Clinica Tepeyac- there are no City and County of Denver health care facilities within the neighborhoods, which are home to 10,000 residents. The only health care services are provided through Clinica Tepeyac, a small, privately funded clinic at 51st Avenue and Lincoln in Globeville. Clinica provides essential services to residents, particularly immigrants and the medically underserved.
Habitat for Humanity- while most people know Habitat for their work building homes for low-income residents, Habitat has also implemented a Critical Home Repair Program in Globeville. The program has resulted in the repairing of more than 40 homes in the neighborhood, with residents contributing sweat equity and a modest financial commitment to pay for projects like new shingles and porch repair.
The Denver Foundation has worked with GES residents through its Strengthening Neighborhoods program (SN) for more than fifteen years. SN Manager David Portillo has seen groups of neighbors come together to make their voices heard many times over the past decade. “There are a number of impressive community leaders in these neighborhoods,” says Portillo. “Yet today, with a huge influx of development so close to downtown Denver, there is a real danger that rising rents and property values will force out longtime residents.” One of the Foundation’s most significant investments is funding community organizing, a process through which neighbors identify what’s important to them and then take action.
Community organizing is helping address the challenges associated with the FasTracks buildout. Mile High Connects, a regional transit collaborative house at The Denver Foundation, that focuses on ensuring that the transit system offers all residents of Metro Denver access to higher quality of life. One of their early efforts has been the Bus Stop Project, through which residents cataloged the condition of 50 neighborhood bus stops, then worked with the community and RTD to prioritize upgrades. After this first big success, the neighbors are now thinking about improving sidewalks and service routes to improve access to the new rail line. One of their main concerns is “displacement,” which can happen when rising rents force local families to move out of the community.
One of Mile High Connect’s partners in investigating how to address displacement is The Jim Bye Memorial Fund at The Denver Foundation. Several years ago, GES lost its most influential boosters, attorney Jim Bye. Denver philanthropists Joyce and Kenneth Luff created the Fund in his memory. Created in February 2015, the Fund’s intent is to help unify Globeville and Elyria Swansea so that residents can take action to meet the challenges and opportunities that the near future holds. The priorities of the Jim Bye Memorial Fund are food security and addressing resident displacement. The donors are also investing in several of the efforts described above, including El Sistema, the food pantry at the GrowHaus, the programs at Valdez-Perry Library, and Clinica Tepeyac. They are currently investigating what is possible in partnership with neighborhood residents, focusing particularly on retaining and supporting residents’ tight-knit orientation to family and community.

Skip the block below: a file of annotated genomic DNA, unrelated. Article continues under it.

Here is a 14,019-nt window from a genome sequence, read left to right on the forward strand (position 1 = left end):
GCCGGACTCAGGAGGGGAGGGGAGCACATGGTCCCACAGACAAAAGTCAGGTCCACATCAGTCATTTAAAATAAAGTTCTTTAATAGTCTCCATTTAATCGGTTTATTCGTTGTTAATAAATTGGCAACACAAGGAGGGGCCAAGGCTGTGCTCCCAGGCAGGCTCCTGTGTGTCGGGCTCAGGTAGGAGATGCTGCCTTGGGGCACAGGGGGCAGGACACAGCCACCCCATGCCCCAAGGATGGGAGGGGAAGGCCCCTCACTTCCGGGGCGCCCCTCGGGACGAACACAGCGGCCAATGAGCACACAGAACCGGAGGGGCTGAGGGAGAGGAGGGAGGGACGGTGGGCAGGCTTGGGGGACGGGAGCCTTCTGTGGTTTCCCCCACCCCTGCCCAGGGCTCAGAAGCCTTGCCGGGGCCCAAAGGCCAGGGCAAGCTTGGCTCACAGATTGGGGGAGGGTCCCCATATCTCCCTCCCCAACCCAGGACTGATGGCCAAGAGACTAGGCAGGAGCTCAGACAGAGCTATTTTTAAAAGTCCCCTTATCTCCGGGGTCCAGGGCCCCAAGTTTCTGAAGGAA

The Denver Foundation’s new President and CEO, Christine Marquez-Hudson, shares hope for the future of GES. “We are honored that the Luffs have chosen the Denver Foundation as their partner for the Jim Bye Memorial Fund. With so many forces at work in GES, there is a great potential that the influx of capital and physical infrastructure will result in positive developments for these historic communities and the families who live there. We are honored to work with the Luffs to ensure that residents have a strong voice in deciding what their future will bring.” In 5280 magazine (Nov 2014), Councilwoman Judy Montero, who represented the neighborhoods at the time, said: “Through all the ups and downs-- people are still there. They are tenacious and as strong and as vocal as ever. They definitely know what they want, and they definitely know what they need.”
For years, these communities have persisted in the face of tremendous challenges. The city of Denver is made inestimably richer by their strength, and we all can be part of ensuring they endure to write the next chapter in their history. If you want to help the residents of Globeville and Elyria Swansea, or if you’re interested in learning more, write to firstname.lastname@example.org or contact one of the organizations described in this story.